• The New Jersey Symphony will perform at the Count Basie Center for the Arts in Red Bank, Feb. 26 at 8 p.m., and at Prudential Hall at NJPAC in Newark, Feb. 27 at 3 p.m. José Luis Domínguez will conduct, and Juan Pablo Jofre will be featured on the accordion-like bandoneon on his own Double Concerto for Violin and Bandoneon (also featuring violinist Eric Wyrick). The program will also include Tchaikovsky’s Symphony No. 6, “Pathétique,” and Farrenc’s Overture in E Minor.
• The New Jersey Jazz Society’s February Virtual Social will feature The Trilateral Project (pianist Tomoko Ohno, drummer/percussionist Samuel Martinelli and bassist Marcus McLaurine) paying tribute to trumpeter Claudio Roditi, who died in 2020. Ohno, Martinelli, McLaurine and Roditi played together on Martinelli’s 2018 album, Crossing Paths. The Social will be streamed on the njjs.org website as well as on the NJJS Facebook page and YouTube channel, Feb. 26 at 7 p.m. There is no admission charge, but donations are welcome.
• While the Light of Day 2022 festival events will mostly be happening on March 4 or later, there is one early one this week: a 7 p.m. Feb. 26 concert at the Penguin Rep Theatre in Stony Point (Rockland County), N.Y., which will feature James Maddock, Guy Davis, Joe D’Urso, Jake Thistle, Loretta Hagen and Arlon Bennett.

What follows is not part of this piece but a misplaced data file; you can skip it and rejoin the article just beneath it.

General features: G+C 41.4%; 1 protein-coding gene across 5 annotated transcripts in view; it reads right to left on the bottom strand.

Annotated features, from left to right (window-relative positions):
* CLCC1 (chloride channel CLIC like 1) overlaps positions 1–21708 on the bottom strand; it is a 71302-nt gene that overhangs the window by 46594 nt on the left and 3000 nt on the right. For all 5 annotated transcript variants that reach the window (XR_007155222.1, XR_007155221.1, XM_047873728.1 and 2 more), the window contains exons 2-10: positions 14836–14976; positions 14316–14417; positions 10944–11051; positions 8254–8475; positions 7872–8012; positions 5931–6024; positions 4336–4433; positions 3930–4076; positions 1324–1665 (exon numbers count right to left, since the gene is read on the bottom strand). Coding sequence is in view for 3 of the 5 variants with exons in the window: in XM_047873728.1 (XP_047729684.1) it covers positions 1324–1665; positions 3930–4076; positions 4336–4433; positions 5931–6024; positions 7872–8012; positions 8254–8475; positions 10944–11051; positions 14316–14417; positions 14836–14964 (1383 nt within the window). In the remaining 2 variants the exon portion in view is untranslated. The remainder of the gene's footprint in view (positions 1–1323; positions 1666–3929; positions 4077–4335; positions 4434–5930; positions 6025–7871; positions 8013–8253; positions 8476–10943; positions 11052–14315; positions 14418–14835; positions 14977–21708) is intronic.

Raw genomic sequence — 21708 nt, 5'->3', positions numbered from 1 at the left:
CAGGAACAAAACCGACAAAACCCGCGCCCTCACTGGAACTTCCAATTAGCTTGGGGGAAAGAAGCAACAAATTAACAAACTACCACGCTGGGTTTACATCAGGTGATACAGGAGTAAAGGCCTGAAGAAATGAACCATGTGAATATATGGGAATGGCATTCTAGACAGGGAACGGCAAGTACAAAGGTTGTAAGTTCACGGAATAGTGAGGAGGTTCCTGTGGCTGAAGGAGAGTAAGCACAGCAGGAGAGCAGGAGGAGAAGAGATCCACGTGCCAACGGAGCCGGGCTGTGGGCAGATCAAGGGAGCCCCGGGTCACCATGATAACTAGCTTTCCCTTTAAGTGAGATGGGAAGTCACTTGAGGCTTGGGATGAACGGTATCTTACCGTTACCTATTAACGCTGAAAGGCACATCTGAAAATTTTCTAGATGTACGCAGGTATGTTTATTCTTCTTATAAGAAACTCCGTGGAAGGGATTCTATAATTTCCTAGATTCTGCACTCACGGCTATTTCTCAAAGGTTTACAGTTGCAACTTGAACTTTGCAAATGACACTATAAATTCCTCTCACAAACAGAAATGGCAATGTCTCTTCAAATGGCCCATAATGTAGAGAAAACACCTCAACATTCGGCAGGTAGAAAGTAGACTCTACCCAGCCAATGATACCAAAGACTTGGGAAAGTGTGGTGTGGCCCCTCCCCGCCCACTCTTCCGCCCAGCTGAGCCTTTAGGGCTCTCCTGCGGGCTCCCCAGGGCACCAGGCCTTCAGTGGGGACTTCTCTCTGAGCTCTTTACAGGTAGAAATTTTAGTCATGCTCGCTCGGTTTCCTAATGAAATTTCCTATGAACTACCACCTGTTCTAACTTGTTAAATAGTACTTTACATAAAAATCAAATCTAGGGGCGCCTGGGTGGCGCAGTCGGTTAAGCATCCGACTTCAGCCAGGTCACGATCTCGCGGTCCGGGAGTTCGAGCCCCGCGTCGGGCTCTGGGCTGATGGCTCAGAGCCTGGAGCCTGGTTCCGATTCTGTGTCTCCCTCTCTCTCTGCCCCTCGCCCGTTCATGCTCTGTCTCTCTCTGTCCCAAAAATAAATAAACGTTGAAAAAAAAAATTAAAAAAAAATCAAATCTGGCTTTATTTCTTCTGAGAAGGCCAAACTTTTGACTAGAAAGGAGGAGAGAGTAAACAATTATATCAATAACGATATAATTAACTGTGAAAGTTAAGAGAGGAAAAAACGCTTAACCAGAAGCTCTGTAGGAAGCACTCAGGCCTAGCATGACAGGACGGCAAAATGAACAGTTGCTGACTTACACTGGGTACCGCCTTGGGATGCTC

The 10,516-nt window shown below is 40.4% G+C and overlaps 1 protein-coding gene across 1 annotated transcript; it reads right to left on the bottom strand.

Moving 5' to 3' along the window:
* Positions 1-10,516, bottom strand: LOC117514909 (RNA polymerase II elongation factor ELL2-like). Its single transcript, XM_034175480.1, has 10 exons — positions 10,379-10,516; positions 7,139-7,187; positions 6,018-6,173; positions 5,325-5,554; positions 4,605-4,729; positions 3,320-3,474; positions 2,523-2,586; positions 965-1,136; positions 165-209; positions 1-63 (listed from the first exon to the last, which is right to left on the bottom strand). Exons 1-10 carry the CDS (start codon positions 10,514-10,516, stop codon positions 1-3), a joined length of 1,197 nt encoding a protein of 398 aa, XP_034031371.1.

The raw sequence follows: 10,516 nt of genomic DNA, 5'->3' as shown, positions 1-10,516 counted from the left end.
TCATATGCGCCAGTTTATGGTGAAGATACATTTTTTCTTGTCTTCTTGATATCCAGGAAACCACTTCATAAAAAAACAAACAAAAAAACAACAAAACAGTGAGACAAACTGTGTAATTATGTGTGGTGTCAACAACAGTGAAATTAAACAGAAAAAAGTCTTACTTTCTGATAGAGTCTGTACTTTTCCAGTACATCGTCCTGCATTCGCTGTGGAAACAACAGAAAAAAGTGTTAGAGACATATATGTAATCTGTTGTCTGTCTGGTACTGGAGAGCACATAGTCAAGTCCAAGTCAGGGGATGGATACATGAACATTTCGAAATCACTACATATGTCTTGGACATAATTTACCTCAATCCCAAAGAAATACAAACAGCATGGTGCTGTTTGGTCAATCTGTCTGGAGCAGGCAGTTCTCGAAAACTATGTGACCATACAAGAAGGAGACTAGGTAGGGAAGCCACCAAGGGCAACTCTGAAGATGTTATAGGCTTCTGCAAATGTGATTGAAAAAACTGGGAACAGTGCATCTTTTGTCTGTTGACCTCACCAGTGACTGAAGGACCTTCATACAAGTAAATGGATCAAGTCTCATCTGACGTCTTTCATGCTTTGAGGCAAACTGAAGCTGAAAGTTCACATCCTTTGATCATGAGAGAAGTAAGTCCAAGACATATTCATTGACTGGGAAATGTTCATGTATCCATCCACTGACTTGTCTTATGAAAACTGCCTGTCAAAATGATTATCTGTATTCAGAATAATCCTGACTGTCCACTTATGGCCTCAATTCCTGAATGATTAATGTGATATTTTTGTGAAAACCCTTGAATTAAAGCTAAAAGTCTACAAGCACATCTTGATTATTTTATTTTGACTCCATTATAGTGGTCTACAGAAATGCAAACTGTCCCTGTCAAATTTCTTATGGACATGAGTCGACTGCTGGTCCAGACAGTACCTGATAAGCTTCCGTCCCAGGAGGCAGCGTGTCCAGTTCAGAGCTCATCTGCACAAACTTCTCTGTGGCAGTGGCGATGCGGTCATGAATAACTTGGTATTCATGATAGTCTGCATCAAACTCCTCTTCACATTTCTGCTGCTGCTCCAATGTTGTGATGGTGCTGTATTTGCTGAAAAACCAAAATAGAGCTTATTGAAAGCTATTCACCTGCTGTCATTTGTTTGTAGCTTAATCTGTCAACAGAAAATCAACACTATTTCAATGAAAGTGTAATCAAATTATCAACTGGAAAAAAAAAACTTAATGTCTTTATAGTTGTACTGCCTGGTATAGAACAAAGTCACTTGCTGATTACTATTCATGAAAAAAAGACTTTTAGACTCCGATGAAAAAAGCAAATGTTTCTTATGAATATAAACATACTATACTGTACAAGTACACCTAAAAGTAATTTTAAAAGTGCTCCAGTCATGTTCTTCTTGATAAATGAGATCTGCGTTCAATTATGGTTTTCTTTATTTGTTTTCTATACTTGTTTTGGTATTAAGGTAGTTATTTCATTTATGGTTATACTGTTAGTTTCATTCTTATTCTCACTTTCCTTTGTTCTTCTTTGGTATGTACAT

• Major Attaway — who is best known for playing the irrepressible Genie in “Aladdin” on Broadway, and who recently co-starred in “A Jolly Holiday: Celebrating Disney’s Broadway Hits” at the Paper Mill Playhouse in Millburn — will present cabaret shows at the Playhouse’s Carriage House restaurant, Feb. 26 at 7 p.m. and Feb. 27 at 5 p.m.
• The Oscar-nominated Puerto Rican filmmaker Jacobo Morales is also a playwright, and his love story “Baipás” will be presented, in its English language premiere, by the George Street Playhouse at the New Brunswick Performing Arts Center from March 1 to March 20, with the official opening on March 4.
• The State Theatre in New Brunswick will present “An American in Paris,” a musical version of the 1951 film, Feb. 25 at 8 p.m., Feb. 26 at 2 and 8 p.m., and Feb. 27 at 2 p.m. The musical, which debuted in Paris in 2014 and ran on Broadway in 2015, includes George and Ira Gershwin-written classics such as “I Got Rhythm,” “ ‘S Wonderful,” “But Not for Me” and “Stairway to Paradise.”
• Colin Quinn will present “The Last Best Hope,” a new one-man show about the state of the country and life during the pandemic, at the South Orange Performing Arts Center, Feb. 25 at 8 p.m., with an opening set by Tim Gage.
Eugene O’Neill Festival (“Desire Under the Elms” and “Hughie”) at Hudson Theatre Works, Weehawken. (Through Feb. 27)
“The OK Trenton Project” at Passage Theatre Company, Trenton. (Through Feb. 27)
“Ode to Joy” at Black Box Performing Arts Center, Englewood. (Through Feb. 27)
“On and Off the Streets: Urban Art New Jersey” at Morris Museum, Morris Township. (Through Feb. 27)
“Painting in Excess: Kyiv’s Art Revival, 1985-1993” at Zimmerli Art Museum, New Brunswick. (Through March 13)
“Bruce Springsteen Live!” at Grammy Museum Experience Prudential Center, Newark. (Through March 20)
“In Time and In Tide” by Armisey Smith and “Red Portraits” by Caren King Choi at Gallery Aferro, Newark. (Through April 1)
“Tenacity & Resilience: The Art of Jerry Pinkney” at Montclair Art Museum. (Through June 26)